Erich Bauer

Erich Hermann Bauer 1 ( Berlin , 26 March as as 1900 – 4 as February as 1980 ), sometimes called “Gasmeister” or “Badmeister” was an SS – Oberscharführer . He participated in the Aktion T4 program in Nazi Germany and later in Operation Reinhard . Erich Bauer was one of the people who directly perpetrated the Holocaust , since he was operator of the gas chamber in the Sobibor extermination camp .

Early years

In 1933 , Erich Bauer joined the Nazi Party and the SA , while working as a conductor of a tram . 2

World War II

Aktion T4

In 1940 , he joined the Aktion T4 euthanasia program , where the physically and mentally disabled were exterminated by means of gassing or lethal injection. At first, he worked as a driver, but was quickly promoted. Erich Bauer stated as one of his first mass murders:

A pipe connected the exhaust pipe of a car to a laboratory in the asylum. Some patients were locked in the room and I turned on the engine of the car. This killed the patients in eight minutes. 3


In early 1942 , Bauer was transferred by Odilo Globocnik , the SS- und Polizeiführer of Lublin in Poland. They gave Bauer an SS uniform and Oberscharfuhrer rank . In April of that year, it was despatched to the Sobibor extermination camp , where it remained until the liquidation of the field in December of 1943 . 2

In Sobibor, Erich Bauer was in charge of the field gas chambers . At that time, the Jews called him Badmeister “Bath Master”, 4 while after the war he became known as the Gasmeister (“Gas Master”). 2 It was described as a short, stocky man known drinker who regularly exceeded. He kept a private bar in his room. While other SS guards were well dressed, Bauer was different: he was always dirty and sloppy, with a smell of alcohol and chlorine emanating from him. In his room, he had an image of him on the wall and an image of his entire family with the Führer . 5

In addition to beatings, scourges and random shots at the prisoners, Bauer enjoyed launching attack dogs at the Sobibor Jewish prisoners. Among these dogs was an immense resemblance to a St. Bernard , by the name of Barry. Barry was trained to attack prisoners from a variety of orders. Bauer’s favorite order was ” Mensch, fass den Hund ” (translated, “Man, catch the dog.”) The word play here was the exchange of the words ‘man’ and ‘dog’: the first concerned Barry and the second to the victim. After the order, Barry attacked the Jewish prisoner chosen. 2

The 14 of October of 1943 , the day of the uprising at Sobibor, Bauer had addressed Chełm to search for supplies. The uprising was almost postponed, as Bauer was at the top of the list of SS guards for being killed before the escape, which was created by the leader of the revolt, Alexander Pechersky . The revolt must have started earlier because Bauer had returned sooner than expected. There, he discovered that SS-Oberscharführer Rudolf Beckmann was dead and began firing at the two Jewish prisons unloading his van. The sound of the shot led Pechersky to begin the most agitated revolt. 6

After the war

At the end of the war, Bauer was arrested in Austria by the Americans and confined to a prisoner of war camp until 1946 . Shortly thereafter , he returned to Berlin where he found employment as a laborer cleaning the debris of the war. 7

Erich Bauer was arrested in 1949 , when two former Sobibor Jewish prisoners, Samuel Lerer and Esther Raab, recognized him during a chance encounter in Kreuzberg . When Esther Raab confronted Erich Bauer, he would have replied: “How come they are still alive?” 2 Soon after, he was arrested and his trial began the following year.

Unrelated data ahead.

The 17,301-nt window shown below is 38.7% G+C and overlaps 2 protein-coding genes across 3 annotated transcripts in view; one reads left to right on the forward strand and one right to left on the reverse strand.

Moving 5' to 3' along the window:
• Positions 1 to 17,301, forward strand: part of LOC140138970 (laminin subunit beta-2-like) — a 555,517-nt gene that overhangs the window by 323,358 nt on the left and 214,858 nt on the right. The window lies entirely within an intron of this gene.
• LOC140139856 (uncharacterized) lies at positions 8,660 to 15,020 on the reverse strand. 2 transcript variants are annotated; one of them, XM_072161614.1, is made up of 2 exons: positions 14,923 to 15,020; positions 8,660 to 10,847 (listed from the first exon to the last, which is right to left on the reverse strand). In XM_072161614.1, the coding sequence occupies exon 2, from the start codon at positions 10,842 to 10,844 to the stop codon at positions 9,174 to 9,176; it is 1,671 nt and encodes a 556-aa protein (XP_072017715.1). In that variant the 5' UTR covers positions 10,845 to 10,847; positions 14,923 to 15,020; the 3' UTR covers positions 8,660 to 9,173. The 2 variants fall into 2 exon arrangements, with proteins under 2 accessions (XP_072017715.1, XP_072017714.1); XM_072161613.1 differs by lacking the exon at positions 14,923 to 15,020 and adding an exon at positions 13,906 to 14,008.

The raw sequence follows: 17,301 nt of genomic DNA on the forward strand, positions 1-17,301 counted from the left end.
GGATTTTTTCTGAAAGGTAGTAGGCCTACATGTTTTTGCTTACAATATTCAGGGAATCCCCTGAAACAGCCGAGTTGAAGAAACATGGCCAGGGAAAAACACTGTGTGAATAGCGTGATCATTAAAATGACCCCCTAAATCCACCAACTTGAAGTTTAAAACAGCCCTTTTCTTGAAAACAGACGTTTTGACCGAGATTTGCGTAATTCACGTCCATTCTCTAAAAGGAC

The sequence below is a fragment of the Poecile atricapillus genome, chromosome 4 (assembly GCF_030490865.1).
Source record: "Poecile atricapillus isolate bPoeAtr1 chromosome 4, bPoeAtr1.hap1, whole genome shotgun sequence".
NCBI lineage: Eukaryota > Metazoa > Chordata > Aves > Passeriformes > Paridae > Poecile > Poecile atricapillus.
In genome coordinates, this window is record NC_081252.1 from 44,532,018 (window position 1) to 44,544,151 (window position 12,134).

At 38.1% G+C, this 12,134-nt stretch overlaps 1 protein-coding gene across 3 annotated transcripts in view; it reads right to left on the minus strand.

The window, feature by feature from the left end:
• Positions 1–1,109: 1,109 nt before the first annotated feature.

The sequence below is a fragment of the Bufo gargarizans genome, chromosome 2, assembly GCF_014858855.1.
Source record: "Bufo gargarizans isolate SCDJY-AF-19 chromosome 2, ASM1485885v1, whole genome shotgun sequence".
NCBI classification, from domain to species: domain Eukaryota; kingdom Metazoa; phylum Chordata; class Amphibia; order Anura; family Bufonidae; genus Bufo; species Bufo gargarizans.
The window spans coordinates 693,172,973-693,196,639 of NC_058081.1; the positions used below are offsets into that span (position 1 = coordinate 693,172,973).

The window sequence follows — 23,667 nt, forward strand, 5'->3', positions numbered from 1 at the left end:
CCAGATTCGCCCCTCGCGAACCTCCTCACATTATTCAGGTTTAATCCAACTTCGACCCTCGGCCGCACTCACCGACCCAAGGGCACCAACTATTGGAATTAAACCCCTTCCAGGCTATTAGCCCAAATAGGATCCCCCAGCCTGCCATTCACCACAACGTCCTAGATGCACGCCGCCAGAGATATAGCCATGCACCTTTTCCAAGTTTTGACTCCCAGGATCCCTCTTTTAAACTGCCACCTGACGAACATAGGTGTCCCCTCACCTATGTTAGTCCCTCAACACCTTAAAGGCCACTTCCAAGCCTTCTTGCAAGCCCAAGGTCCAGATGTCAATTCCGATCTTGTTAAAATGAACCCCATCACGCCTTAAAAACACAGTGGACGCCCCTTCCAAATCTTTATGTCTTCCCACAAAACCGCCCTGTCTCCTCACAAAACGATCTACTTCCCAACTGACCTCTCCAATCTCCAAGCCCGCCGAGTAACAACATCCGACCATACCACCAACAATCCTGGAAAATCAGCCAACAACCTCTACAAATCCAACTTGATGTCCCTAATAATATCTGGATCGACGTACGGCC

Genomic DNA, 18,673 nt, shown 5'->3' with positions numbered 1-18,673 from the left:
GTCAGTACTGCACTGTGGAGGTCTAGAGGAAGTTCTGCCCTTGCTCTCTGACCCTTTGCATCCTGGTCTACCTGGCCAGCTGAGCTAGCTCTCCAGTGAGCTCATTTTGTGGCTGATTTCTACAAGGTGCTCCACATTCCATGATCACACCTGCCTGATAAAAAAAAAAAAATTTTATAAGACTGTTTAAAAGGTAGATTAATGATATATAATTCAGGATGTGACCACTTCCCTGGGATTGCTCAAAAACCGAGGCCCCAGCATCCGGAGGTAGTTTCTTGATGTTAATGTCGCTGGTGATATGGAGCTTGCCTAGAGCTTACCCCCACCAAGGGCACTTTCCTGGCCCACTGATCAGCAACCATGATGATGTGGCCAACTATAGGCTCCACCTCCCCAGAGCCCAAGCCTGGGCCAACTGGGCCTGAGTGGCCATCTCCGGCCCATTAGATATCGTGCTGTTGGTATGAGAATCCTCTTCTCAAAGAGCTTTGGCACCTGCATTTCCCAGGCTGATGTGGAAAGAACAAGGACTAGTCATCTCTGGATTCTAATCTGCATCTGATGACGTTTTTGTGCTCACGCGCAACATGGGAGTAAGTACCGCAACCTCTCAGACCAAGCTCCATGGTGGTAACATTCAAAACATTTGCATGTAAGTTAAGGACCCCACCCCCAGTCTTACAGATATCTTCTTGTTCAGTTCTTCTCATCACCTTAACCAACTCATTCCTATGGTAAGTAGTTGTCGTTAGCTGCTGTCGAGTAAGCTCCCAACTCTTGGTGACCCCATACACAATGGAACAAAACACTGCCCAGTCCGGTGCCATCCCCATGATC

During his trial, Bauer stated that in Sobibor he only worked as a road driver, collecting the necessary supplies for the country inmates and the German and Ukrainian guards. He admitted to being aware of the mass killings in Sobibor, but said he never participated in them or carried out acts of cruelty. The former Sobibor guards SS-Oberscharführer Hubert Gomerski and Untersturmführer Johann Klier testified in their favor; However, the court condemned Erich Bauer on the basis of the testimony of four Jewish witnesses who managed to escape from Sobibor. They identified Bauer as the former Gasmeister of Sobibor, who not only operated the gas chambers on the field, but also executed mass killings by firing or in a variety of especially cruel and random acts against the prisons of the camps and victims On the way to the gas chambers. 2

On May 8, 1950, the Berlin-Moabit Schwurgericht court sentenced Erich Bauer to death for crimes against humanity . 8 Since capital punishment was abolished in West Germany , Bauer’s sentence was automatically commuted to life imprisonment. He served 21 years in the Alt-Moabit prison in Berlin . During his imprisonment, he admitted his involvement in mass murder at Sobibor and even testified occasionally against his former SS colleagues.

Bauer died in prison on 4 February as as 1980 . 2 7


  1. Back to top↑ The Holocaust: Lest we forget: Extermination camp Sobibor
  2. ↑ Jump to:a b c d e f g de Mildt, Dick (1996). In the Name of the People: Perpetrators of Genocide . Brill, p. 381-383.
  3. Back to top↑ Burleigh, Michael (2002). Death and deliverance . Pan Books, p. 188.
  4. Back to top↑ Nikzor Web Site Sobibor Archive Accessed on April 9, 2009
  5. Back to top↑ Testimony of Eda Lichtman . Retrieved on 2009-04-09
  6. Back to top↑ Blatt, Thomas (1997). From the Ashes of Sobibor . Northwestern University Press, p. 128.
  7. ↑ Jump to:a b Sobibor Interviews: Biographies of SS-men
  8. Back to top↑ Klee, Ernst; Dressen, Willi, Riess, Volker. The Good Old Days: The Holocaust as Seen by Its Perpetrators and Bystanders . ISBN 1-56852-133-2 .